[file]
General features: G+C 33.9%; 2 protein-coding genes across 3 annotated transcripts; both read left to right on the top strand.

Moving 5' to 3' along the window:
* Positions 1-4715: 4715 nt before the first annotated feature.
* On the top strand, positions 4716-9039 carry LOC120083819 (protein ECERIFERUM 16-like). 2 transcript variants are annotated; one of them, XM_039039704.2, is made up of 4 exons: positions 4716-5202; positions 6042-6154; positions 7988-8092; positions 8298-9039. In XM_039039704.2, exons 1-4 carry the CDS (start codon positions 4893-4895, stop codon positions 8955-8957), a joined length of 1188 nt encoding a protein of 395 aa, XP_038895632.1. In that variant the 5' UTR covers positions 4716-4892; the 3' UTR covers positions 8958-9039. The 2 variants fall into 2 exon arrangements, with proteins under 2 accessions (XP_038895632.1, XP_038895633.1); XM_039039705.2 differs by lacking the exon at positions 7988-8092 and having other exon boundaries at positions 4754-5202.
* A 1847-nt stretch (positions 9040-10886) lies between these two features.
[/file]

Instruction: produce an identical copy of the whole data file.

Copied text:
General features: G+C 33.9%; 2 protein-coding genes across 3 annotated transcripts; both read left to right on the top strand.

Moving 5' to 3' along the window:
* Positions 1-4715: 4715 nt before the first annotated feature.
* On the top strand, positions 4716-9039 carry LOC120083819 (protein ECERIFERUM 16-like). 2 transcript variants are annotated; one of them, XM_039039704.2, is made up of 4 exons: positions 4716-5202; positions 6042-6154; positions 7988-8092; positions 8298-9039. In XM_039039704.2, exons 1-4 carry the CDS (start codon positions 4893-4895, stop codon positions 8955-8957), a joined length of 1188 nt encoding a protein of 395 aa, XP_038895632.1. In that variant the 5' UTR covers positions 4716-4892; the 3' UTR covers positions 8958-9039. The 2 variants fall into 2 exon arrangements, with proteins under 2 accessions (XP_038895632.1, XP_038895633.1); XM_039039705.2 differs by lacking the exon at positions 7988-8092 and having other exon boundaries at positions 4754-5202.
* A 1847-nt stretch (positions 9040-10886) lies between these two features.